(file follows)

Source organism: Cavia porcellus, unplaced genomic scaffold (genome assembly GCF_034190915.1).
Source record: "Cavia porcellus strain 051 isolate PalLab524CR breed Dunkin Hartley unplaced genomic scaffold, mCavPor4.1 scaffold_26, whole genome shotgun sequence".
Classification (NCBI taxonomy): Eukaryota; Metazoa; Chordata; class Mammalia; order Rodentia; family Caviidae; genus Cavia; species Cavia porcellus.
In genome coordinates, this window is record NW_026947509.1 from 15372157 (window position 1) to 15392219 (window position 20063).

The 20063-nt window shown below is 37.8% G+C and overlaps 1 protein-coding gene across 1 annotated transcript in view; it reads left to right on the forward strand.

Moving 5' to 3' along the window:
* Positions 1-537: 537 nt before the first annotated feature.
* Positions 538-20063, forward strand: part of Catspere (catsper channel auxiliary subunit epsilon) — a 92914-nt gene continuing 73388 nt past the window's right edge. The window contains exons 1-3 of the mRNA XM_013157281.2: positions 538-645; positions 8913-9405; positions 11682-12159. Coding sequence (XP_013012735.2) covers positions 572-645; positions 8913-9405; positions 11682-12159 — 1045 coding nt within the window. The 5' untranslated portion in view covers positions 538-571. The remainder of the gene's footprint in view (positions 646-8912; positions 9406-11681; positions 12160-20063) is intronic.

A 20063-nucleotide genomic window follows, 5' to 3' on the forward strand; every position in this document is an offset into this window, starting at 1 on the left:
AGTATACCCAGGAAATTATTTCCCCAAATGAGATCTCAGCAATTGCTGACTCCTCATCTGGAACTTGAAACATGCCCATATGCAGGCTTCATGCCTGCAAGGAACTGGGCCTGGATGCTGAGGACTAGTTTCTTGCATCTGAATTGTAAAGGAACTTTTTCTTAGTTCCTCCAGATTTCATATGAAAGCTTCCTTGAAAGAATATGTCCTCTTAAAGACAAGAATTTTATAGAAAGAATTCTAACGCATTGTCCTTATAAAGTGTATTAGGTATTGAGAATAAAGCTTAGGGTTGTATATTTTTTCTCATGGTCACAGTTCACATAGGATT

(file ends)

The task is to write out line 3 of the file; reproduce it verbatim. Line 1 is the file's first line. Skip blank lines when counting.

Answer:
Classification (NCBI taxonomy): Eukaryota; Metazoa; Chordata; class Mammalia; order Rodentia; family Caviidae; genus Cavia; species Cavia porcellus.